When Marguerite Élias Quddus’s 11-year-old grandson asked her what her favourite dessert had been, she replied at once: raspberry tart.
Actually, the boy was not addressing his question to his grandmaman directly, but to an amazingly lifelike 3D image that answered just as she would have in real time, in her natural voice.
Marguerite is the first Holocaust survivor living in Montreal to record her life story with Dimensions in Testimony, a pioneering project of the University of Southern California Shoah Foundation that uses state-of-the-art technology to produce holograms of survivors.
With the huge amount of data pre-recorded, the virtual survivor can respond to just about any relevant question from viewers, who interactwith him or her as if they were there in person.
But does a cherished dessert have anything to do with learning about the Holocaust? In Marguerite’s case it does because that raspberry tart is what one of the last women who hid her during the Second World War made for her.
Marguerite, born in Paris in December 1936, and her older sister Henriette were separated from their parents and hidden together for nearly three years, moving among farms and convents in France.
They were given non-Jewish identities and told to forget everything about their former lives. They learned how to remain silent, to pretend, and to adapt to frequently changing environments.
Marguerite has not remained silent. She has for many years been a volunteer with the Montreal Holocaust Museum (MHM), telling her story in schools and to museum visitors. She also wrote a memoir, In Hiding, published by the Azrieli Foundation.
She agreed to be the first Quebecer to participate in Dimensions in Testimony, when she realized her story preserved in this form will likely have more impact than a regular video or even a book after she dies.
“I thought it was a good thing to leave. People will see me as if I am still alive,” she said.
Marguerite is also the first French-speaker to participate in Dimensions in Testimony among the 27 survivors whose testimonies have been collected since 2014. The others are in English, Spanish, Hebrew, German, Russian, Swedish and Mandarin (one contributor is a survivor of the Nanjing Massacre).
The first participant in the project was a Canadian, Pinchas Gutter of Toronto, a Lodz native who survived six concentration camps. His virtual self premiered at the Illinois Holocaust Museum and Education Center in 2015.
Marguerite’s recording will be housed in a custom-built room at the new MHM scheduled to open in 2025 on St. Laurent Boulevard. It will also be presented at Winnipeg’s Canadian Museum for Human Rights, which is a co-sponsor in the recording.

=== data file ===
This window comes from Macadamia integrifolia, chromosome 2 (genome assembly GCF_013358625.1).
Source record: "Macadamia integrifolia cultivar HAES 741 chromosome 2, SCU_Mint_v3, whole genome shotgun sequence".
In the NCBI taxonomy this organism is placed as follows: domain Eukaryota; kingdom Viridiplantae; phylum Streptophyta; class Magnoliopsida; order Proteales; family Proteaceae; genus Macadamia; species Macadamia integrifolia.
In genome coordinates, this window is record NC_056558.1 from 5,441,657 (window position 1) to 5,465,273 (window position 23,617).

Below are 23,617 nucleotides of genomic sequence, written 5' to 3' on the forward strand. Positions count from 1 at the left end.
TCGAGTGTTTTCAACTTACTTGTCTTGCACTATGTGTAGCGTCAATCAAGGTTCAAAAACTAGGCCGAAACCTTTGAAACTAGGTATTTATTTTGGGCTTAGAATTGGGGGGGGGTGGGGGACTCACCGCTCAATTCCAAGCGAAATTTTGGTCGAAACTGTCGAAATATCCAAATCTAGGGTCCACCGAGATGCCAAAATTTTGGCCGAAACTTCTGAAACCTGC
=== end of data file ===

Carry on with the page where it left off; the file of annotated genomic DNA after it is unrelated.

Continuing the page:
Members of the public will have an opportunity to test how the technology works on May 11 at 7 p.m. at the MHM, as well as to meet Marguerite in person.
On hand to answer questions about the project will be Edith Umugiraneza, an indexer with the USC Shoah Foundation, and Eszter Andor, the MHM’s commemoration and oral history coordinator.
Marguerite’s testimony will also continue to be open to the public on the first two Sundays of the month, through to July.
Her recording is now in the development stage, and the public’s input on their experience with it will be helpful in making it the best it can be, said MHM communications head Sarah Fogg. The goal is to enable viewers to have as natural a “conversation” with the survivor as possible.
USC Shoah Foundation staff traveled to Montreal with a mobile rig to film her. It is quite a grueling procedure taking place over five days and involving answering more than 700 questions about her experience before, during and after the Holocaust.
Multiple cameras are used to produce a 3D image of the subject, while natural language processing maintains the realism of her speech.
Of course, the technology has its limitations; if questions are asked that are completely off the theme of the Holocaust, prompts will be given to get things back on track.
The producers try to present a well-rounded profile of the survivor as an individual and queries are not restricted to biographical facts, so that question about a favourite dessert might well be in the final version of her testimony.
Marguerite said she felt some trepidation lately hearing about the rise of artificial intelligence, but was reassured Dimensions in Testimony does not manipulate the words of subjects in any way or add any animation.
The MHM, which has a collection of over 870 survivors’ testimonies, is not looking for the time being to record another Dimensions in Testimony subject, said Fogg, because each recording is so costly and time-consuming.
“We are honoured to invite the public to take a behind-the-scenes look at the future of preserving survivor testimony,” stated MHM executive director Daniel Amar.
“The human connection replicated by an interactive biography will allow future generations to discover Marguerite’s story of loss and survival, but also her individuality and resilience. Dimensions in Testimony enables visitors to comprehend the diversity, uniqueness and complexity of each survivor story.”
In August 1941, Marguerite’s father was deported to the Drancy transit camp near Paris and then to the Compiegne camp. From there he was transferred to Auschwitz where he was murdered in April 1942, which the family would not know until after liberation.
In the summer of 1942, Marguerite’s mother began looking for hiding places for herself and her two young daughters, but had to make the painful decision to release them to be sheltered apart from her.
In the spring of 1945, Marguerite and her sister reunited with their mother who had survived under a false identity in Lyon and together they returned to Paris.
In 1965 Marguerite married and two years later the couple immigrated to Canada.
Originally published in the Canadian Jewish News. View the original article here.